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Construction Contracts Act 2002

NZ $40.00
This book is only available in PDF format 
Author(s): Chris Moore, Sherwyn Williams
Published: 7 April, 2003
Pages: 78



The Construction Contracts Act 2002 (“the Act”) has three main goals: to reform the construction industry’s method of paying contractors and sub-contractors, to provide a new, fast-track, dispute resolution procedure for arguments arising from construction contracts, and to create new remedies for non-payment of money due under construction contracts. The Act comes into force on 1 April 2003, and will affect almost all construction contracts, both commercial and residential, although contracts with residential occupiers will be exempt from some of the key provisions.

The main catalyst for the Act was the concern of many, both within and outside the construction industry, that sub-contractors needed protection against inequitable payment terms and practices employed by those higher in the contractual pyramid. After the repeal of the Wages Protection and Contractors’ Liens Act in 1987, sub-contractors were frequently left with little protection against non-payment for work completed. Of particular concern, “pay when paid” and “pay if paid” clauses entitled head contractors to withhold payment if they ran into cash flow difficulties. Such clauses entitled the head contractor to withhold payment, but did not entitle the sub-contractor to stop work. In many instances sub-contractors were required to continue working for long periods without payment – effectively carrying the risk of the project and acting as bankers for those higher up the contractual chain. This problem became particularly acute in the late 1990s when competitiveness in the industry reached new levels in the approach to the America’s Cup. During that period many head contractors were forced to tender at bare cost, leaving little or no room for error. A number of high-profile collapses over the period made the need for reform particularly apparent. When Hartner Construction went into receivership in early 2001, around 200 sub-contractors were reported to have lost $17 million amongst them and of that, $3 million was reputedly overdue by three months or more.

New Zealand was not alone in facing such problems through the 1990s. Similar difficulties in Australia and the United Kingdom led to reform in both countries in 1998 and 1999. In 1998, legislation protecting sub-contractors came into force in the United Kingdom, and in 1999 similar legislation was enacted in New South Wales. Although there are differences between the two pieces of legislation, both countries adopted essentially the same response to the problem – a response that has largely been implemented here, with some amendments.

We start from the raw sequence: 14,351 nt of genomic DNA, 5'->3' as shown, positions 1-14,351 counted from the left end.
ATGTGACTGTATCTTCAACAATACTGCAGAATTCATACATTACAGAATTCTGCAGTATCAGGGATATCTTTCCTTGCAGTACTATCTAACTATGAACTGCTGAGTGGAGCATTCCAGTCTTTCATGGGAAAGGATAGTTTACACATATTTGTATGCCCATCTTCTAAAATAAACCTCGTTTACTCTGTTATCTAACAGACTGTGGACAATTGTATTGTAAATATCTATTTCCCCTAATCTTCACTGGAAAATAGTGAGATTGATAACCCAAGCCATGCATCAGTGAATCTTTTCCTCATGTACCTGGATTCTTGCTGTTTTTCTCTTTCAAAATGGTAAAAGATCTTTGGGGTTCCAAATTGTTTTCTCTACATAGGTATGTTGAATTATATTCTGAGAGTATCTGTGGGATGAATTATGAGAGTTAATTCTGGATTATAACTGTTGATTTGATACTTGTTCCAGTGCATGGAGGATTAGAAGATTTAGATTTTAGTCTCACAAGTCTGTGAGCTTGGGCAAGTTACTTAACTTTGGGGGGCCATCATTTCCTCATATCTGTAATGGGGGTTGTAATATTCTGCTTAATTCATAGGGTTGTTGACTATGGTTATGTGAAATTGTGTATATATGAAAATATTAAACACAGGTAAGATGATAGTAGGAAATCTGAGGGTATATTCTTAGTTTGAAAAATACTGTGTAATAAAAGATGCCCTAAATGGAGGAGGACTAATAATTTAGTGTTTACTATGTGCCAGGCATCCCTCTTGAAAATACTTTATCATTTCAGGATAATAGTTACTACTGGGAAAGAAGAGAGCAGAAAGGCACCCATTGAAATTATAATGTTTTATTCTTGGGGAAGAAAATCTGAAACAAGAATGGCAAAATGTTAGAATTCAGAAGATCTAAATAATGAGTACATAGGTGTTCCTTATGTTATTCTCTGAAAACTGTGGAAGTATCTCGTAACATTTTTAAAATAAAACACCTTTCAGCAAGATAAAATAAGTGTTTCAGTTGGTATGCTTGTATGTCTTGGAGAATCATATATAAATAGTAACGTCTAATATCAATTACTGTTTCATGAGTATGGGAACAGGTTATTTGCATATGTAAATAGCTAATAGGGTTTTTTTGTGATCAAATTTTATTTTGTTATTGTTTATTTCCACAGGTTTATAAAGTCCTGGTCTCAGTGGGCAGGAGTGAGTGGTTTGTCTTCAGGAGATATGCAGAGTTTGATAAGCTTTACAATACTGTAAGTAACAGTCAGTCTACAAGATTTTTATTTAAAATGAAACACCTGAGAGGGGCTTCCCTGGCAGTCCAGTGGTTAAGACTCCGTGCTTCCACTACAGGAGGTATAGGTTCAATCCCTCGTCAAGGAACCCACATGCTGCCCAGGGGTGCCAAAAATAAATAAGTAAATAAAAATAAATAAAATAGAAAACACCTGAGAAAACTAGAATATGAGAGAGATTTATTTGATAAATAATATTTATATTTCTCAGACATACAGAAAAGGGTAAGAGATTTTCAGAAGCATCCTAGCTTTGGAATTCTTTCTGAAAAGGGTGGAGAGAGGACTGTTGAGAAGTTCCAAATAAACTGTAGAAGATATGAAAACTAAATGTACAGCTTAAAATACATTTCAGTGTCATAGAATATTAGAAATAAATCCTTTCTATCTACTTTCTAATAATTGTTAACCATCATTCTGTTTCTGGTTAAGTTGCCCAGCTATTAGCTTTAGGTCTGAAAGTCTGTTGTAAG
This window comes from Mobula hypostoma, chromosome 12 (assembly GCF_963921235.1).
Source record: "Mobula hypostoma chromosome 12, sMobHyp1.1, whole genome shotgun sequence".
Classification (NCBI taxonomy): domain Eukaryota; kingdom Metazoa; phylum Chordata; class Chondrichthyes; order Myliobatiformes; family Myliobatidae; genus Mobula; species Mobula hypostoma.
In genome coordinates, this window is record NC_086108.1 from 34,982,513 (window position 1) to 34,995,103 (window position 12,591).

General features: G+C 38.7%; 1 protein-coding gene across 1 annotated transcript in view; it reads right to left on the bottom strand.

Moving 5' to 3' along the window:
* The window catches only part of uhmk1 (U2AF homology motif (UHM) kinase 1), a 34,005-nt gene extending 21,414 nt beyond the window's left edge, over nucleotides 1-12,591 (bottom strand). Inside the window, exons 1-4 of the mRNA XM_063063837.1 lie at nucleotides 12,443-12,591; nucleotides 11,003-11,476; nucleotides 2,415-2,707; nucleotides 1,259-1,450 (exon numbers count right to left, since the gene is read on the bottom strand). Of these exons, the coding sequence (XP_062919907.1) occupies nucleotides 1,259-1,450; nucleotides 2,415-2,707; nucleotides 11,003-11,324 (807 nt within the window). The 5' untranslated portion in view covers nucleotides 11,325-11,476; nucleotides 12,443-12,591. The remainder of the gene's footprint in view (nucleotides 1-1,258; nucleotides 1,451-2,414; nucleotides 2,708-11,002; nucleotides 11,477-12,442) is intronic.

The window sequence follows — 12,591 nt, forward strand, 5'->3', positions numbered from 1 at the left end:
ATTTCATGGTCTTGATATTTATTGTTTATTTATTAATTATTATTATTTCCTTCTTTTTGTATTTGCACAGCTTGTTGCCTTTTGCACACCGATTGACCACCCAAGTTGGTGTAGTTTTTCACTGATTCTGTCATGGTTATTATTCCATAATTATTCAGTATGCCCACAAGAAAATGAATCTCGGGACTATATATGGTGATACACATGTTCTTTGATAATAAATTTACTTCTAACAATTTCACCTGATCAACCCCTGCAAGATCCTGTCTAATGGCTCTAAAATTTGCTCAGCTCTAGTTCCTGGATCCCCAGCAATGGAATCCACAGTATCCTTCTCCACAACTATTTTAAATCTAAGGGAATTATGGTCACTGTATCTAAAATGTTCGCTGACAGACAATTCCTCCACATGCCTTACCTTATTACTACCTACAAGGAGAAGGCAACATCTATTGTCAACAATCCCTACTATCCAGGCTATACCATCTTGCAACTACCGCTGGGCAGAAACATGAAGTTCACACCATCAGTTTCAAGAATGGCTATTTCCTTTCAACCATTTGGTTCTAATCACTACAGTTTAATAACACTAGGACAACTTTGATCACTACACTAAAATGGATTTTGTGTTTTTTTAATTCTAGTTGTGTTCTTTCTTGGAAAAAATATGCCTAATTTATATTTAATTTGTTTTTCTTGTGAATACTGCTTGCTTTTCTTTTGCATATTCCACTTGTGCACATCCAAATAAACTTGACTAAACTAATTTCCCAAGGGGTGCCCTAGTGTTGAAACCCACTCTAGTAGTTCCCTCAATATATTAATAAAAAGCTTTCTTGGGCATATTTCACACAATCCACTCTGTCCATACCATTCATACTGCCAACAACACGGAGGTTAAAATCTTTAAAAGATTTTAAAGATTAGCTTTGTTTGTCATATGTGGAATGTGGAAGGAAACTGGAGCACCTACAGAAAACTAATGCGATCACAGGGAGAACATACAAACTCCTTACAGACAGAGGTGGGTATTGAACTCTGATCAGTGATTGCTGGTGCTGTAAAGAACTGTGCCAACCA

The development of the New Zealand response began in 1999, when the Law Commission released a study paper recommending reform along the lines of the UK and New South Wales legislation. In 2000 the Government formed a working group to investigate, reform and consult within the industry. The working group comprised a broad base of industry representatives, including representatives of the Registered Master Builders Federation, the New Zealand Contractors Federation, the Northern Amalgamated Workers Union, Fletcher Construction, the New Zealand Institute of Architects, the New Zealand Institute of Quantity Surveyors, and independent arbitrators. The group reported in July 2000, and expressed broad support for the Law Commission’s recommendation to enact legislation similar to the UK and Australian Acts – while also recommending possible alterations and additions. The legislation as enacted largely adopts the working group’s suggestions – retaining the same basic approach as the English and Australian models.

The legislation was passed on 19 November 2002, and is reported to have widespread support within the building and construction industry, no doubt in part because of the industry involvement in its drafting, and because of the favourable overseas experience with similar legislation.


Content outline

  • Synopsis
  • Application of the Act
  • Payment provisions
  • Adjudication
  • Remedies
    • Right to suspend work
    • Enforcement as a judgment
    • Charging orders
    • Personal Property Securities Act
View contents page

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